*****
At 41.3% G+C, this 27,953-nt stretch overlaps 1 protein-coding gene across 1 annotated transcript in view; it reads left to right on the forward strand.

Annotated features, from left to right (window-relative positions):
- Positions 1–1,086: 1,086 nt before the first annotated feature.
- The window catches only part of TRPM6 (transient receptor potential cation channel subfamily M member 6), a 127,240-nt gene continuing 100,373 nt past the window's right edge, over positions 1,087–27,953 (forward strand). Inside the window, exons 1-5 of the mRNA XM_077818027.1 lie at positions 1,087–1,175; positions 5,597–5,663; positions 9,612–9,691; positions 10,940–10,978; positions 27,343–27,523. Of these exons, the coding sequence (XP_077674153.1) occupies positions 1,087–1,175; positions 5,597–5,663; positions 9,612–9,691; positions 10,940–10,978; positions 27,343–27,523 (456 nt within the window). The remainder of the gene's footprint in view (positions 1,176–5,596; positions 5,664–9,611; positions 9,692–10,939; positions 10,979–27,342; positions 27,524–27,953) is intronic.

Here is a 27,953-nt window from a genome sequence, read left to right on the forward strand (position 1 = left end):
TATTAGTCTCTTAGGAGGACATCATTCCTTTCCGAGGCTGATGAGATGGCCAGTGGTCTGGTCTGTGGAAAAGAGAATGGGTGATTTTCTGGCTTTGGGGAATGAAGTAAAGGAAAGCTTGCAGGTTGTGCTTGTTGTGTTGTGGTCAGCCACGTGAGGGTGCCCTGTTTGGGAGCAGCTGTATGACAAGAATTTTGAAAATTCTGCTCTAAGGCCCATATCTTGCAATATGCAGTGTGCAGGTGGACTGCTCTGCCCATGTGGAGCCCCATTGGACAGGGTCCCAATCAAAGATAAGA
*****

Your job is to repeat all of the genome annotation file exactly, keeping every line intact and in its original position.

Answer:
At 41.3% G+C, this 27,953-nt stretch overlaps 1 protein-coding gene across 1 annotated transcript in view; it reads left to right on the forward strand.

Annotated features, from left to right (window-relative positions):
- Positions 1–1,086: 1,086 nt before the first annotated feature.
- The window catches only part of TRPM6 (transient receptor potential cation channel subfamily M member 6), a 127,240-nt gene continuing 100,373 nt past the window's right edge, over positions 1,087–27,953 (forward strand). Inside the window, exons 1-5 of the mRNA XM_077818027.1 lie at positions 1,087–1,175; positions 5,597–5,663; positions 9,612–9,691; positions 10,940–10,978; positions 27,343–27,523. Of these exons, the coding sequence (XP_077674153.1) occupies positions 1,087–1,175; positions 5,597–5,663; positions 9,612–9,691; positions 10,940–10,978; positions 27,343–27,523 (456 nt within the window). The remainder of the gene's footprint in view (positions 1,176–5,596; positions 5,664–9,611; positions 9,692–10,939; positions 10,979–27,342; positions 27,524–27,953) is intronic.

Here is a 27,953-nt window from a genome sequence, read left to right on the forward strand (position 1 = left end):
TATTAGTCTCTTAGGAGGACATCATTCCTTTCCGAGGCTGATGAGATGGCCAGTGGTCTGGTCTGTGGAAAAGAGAATGGGTGATTTTCTGGCTTTGGGGAATGAAGTAAAGGAAAGCTTGCAGGTTGTGCTTGTTGTGTTGTGGTCAGCCACGTGAGGGTGCCCTGTTTGGGAGCAGCTGTATGACAAGAATTTTGAAAATTCTGCTCTAAGGCCCATATCTTGCAATATGCAGTGTGCAGGTGGACTGCTCTGCCCATGTGGAGCCCCATTGGACAGGGTCCCAATCAAAGATAAGA